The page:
Frieze New York relocates to non-profit institution The Shed for 2021 edition

Global director Victoria Siddall says it is a time “for creativity, flexibility and collaboration” as fair is reduced by more than two-thirds

Frieze New York 2021 will nmove to the The Shed in Manhattan's Hudson Yards neighbourhood Courtesy of Diller, Scofidio, Renfro Rockwell Group

Frieze New York 2021 will nmove to the The Shed in Manhattan's Hudson Yards neighbourhood Courtesy of Diller, Scofidio, Renfro Rockwell Group

Frieze New York is leaving Randall’s Island for the first time since the fair launched in 2012, moving to the non-profit cultural institution The Shed, in Manhattan’s Hudson Yards neighbourhood, for its 2021 edition in May.

The art fair will be reduced in size by more than two-thirds to accommodate any social distancing rules that may be in place next spring. Around 60 exhibitors are expected to participate—down from more than 190 in 2019.

Describing this as a time “for creativity, flexibility and collaboration”, Victoria Siddall, the global director of the Frieze art fairs, says the move to The Shed presents “an exciting opportunity to hold a smaller fair” alongside an online viewing room, the now customary digital adjunct to most physical events. Crucially, the fair retains its Frame section for younger galleries, which will feature alongside a programme of collaborations, special projects and talks.

“Our commitment to New York is unwavering and we are looking forward to celebrating the city as well as our community of galleries and artists,” Siddall says. Whether the move off Randall's Island is more permanent—its relatively inaccessible location has long been a point of contention—remains to be seen.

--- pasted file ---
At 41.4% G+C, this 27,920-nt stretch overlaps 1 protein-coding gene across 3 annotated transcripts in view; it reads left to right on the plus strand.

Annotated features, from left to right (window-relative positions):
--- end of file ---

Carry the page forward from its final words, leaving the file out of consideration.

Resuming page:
Alex Poots, the artistic director and chief executive of The Shed, which has just reopened with an acclaimed exhibition by Howardena Pindell after being closed for seven months, says: “The Shed is committed to developing new partnerships and approaches to support the arts and our city at this critical time.” It is understood that Frieze is paying rent to the independent institution, which was dubbed by the Guardian newspaper a “quilted handbag on wheels” when it opened in 2019 to the tune of $500m and largely relies on private philanthropy.

One of the first major casualties of the global pandemic, Frieze New York was forced to cancel its 2020 edition but offered a full refund to its 200 exhibitors. The fair, which is now planned for 5-9 May, is currently charging £4,900 for dealers to exhibit in its online viewing rooms, while booth fees for galleries showing at The Shed will be in line with previous editions of the New York fair.

Bigger questions marks now hang over Frieze Los Angeles, which is due to take place in February. Many museums remain closed in the city, which has seen a 50% spike in coronavirus cases this month. A decision on how the fair might be able to proceed—or not—is expected in the next few weeks.


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